The Michigan Dai y-Sunday, September 25, 1977-Pages
Congress pressed on
abortion aid ques tion
WASHINGTON (AP)-Pressure is building in Congress REP. GEORGE MAHON (D-Tex.), chairman of the
to decide under what circumstances poor women may get House Appropriations Committee, said in an interview:
federal money for abortions. Without action by next that he believes such a vote could break the impasse and
Friday, two major departments will be without money to should be tried.
function. He also said he is "adamantly opposed" to adopting as
Currently, the government. pays for abortions for poor resolution that would temporarily continue the funding for.
'women whose lives are in danger. And the Senate and the two giant agencies after Friday until the impasse on
. House are deadlocked on whether to keep it that way or abortion is resolved.
include exceptions. A continuing resolution could be amended with abortion
THE DEPARTMENTS of Labor and Health, Education language, he said, "and we'd have the same problem. I
and Welfare (HEW) are awaiting approval of a $60.2 don't think it makes any sense. We've just got to do our job
- billion appriations bill that will finance their and that is to dompromise this issue in some way.",-
operations for fiscal year 1978, which begins Oct. 1. MAHON SAID HE knows Flood is strongly against let-
~::Without approval soon, some 148,800,epos in those MHNSI EkosFodi togyaantlt
4 employes h ting the House vote on the Senate language but he plans to
departments may not get paid, officials said yesterday. talk to him about it anyway tonorrow."
Recipients of Social Security, unemployment or welfare Mahon, who has voted with Flood against federal fun-
benefits should not be affected, although workmen's com- ding of abortions unless the mother's life is endangered,
pensation benefits could be cut off. said he was glad the 70 members are "suggesting a new
The Senate and House have been leadlocked for months approach. We just can't continue indefinitely with this
on the bill because it includes federal Medicaid money stalemate."
that would be used to pay for the abortions of poor women. "The signers of this letter hold varying positions and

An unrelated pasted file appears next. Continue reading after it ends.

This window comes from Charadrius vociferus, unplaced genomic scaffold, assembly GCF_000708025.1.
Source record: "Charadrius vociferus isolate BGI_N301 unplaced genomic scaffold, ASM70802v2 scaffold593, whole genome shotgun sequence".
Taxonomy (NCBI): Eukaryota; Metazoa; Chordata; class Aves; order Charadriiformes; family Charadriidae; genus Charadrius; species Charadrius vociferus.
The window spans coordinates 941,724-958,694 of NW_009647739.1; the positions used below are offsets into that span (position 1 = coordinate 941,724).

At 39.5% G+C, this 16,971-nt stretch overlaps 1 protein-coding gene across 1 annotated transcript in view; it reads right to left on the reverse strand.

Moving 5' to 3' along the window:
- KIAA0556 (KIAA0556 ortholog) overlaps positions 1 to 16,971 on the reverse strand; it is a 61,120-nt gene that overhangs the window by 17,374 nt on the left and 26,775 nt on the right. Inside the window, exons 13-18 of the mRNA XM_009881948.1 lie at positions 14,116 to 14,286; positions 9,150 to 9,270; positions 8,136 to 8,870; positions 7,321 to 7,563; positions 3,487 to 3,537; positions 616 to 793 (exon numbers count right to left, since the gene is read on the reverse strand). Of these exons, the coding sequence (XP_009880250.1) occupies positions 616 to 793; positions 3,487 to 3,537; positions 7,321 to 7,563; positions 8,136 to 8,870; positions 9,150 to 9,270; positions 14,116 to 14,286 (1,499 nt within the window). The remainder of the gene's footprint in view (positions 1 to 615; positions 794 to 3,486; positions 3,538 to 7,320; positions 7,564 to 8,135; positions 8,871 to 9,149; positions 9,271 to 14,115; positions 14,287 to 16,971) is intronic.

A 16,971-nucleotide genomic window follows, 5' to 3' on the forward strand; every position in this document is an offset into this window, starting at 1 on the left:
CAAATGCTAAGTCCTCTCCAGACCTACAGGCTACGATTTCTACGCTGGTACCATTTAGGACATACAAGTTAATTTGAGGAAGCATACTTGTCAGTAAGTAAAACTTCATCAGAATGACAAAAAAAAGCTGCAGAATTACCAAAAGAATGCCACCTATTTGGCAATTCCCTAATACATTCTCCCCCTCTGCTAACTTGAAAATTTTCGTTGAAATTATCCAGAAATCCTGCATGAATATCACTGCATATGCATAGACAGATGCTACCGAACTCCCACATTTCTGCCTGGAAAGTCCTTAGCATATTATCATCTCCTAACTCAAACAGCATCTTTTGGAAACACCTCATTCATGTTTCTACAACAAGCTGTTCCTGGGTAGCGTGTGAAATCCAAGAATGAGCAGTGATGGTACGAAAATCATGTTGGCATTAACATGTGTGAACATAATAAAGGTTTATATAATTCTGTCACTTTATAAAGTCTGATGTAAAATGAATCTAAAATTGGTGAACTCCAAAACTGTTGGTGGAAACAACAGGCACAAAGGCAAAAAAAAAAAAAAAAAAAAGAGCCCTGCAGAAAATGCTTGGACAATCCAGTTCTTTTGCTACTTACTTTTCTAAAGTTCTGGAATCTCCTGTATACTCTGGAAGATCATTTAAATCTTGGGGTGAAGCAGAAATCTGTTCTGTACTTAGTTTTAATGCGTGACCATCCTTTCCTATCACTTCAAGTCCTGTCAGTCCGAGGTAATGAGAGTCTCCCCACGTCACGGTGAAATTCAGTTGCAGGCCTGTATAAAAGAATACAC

beliefs about the abortion issue but we are united in our
THE QUESTION is whether. the government should pay concern for saving this bill and its invaluable programs
f for such abortions only when the mother's life is in and services," the 70 members wrote Flood. "Losing ad-
danger, as the House insists, or also in cases of rape, in- ditional time is stalermated deliberations seems pointless."
~. cest and where the operation is medically necessary, as:
the Senate believes. "WE ARE ALSO concerned about providing some
The Senate twice has voted and rejected the House's humane standard of care to women in dire need," they.
version to limit abortions for poor women to life-and-death said. "We believe that this is also the conern of the
emergencies. But the House has never voted on the more majority of the House, that the House does want to be fair
.leal S la e, an proponents believe the in dealing with the... serious medical conditions confron-
:~House would approve it if it came to a vote. igmnwoe.
Now, both the Senate and some House members want
the House to vote on the Senate's language. Charles Miller, deputy assistant secretary for financial;
management for HEW, said yesterday that unless the
ON FRIDAY, 70 House members with diverse views on issue is resolved by Oct. 12, some 132,500 employes will
abortion wrote to Rep. Daniel Flood (D-Pa.), chairman of receive a paycheck Oct. 18 that contains only one week's
the Labor-HEW appropriations subcommittee, appealing pay instead of the normal two.
for a House vote on the Senate abortion language or on
other compromise language. He said that the first week of-the upcoming pay period is
Noting that funds run out Friday, the 70 members told included in the budget for the current fiscal year, but the:
,.; Flood "it is of the utmost urgency that the impasse bet- second week begis with the new fiscal year.
ween the House and Senate conferees be broken." Miller said that the payroll is taken to the Treasury
Congressional sources say Senate Majority Leader Department on Oct. 13 and that Treasury will not pay em
Robert.Byrd (D-W.Va) has told House members that he Ployes for the second week unless Congress has resolved
thinks some senators on the deadlocked House-Senate the issue.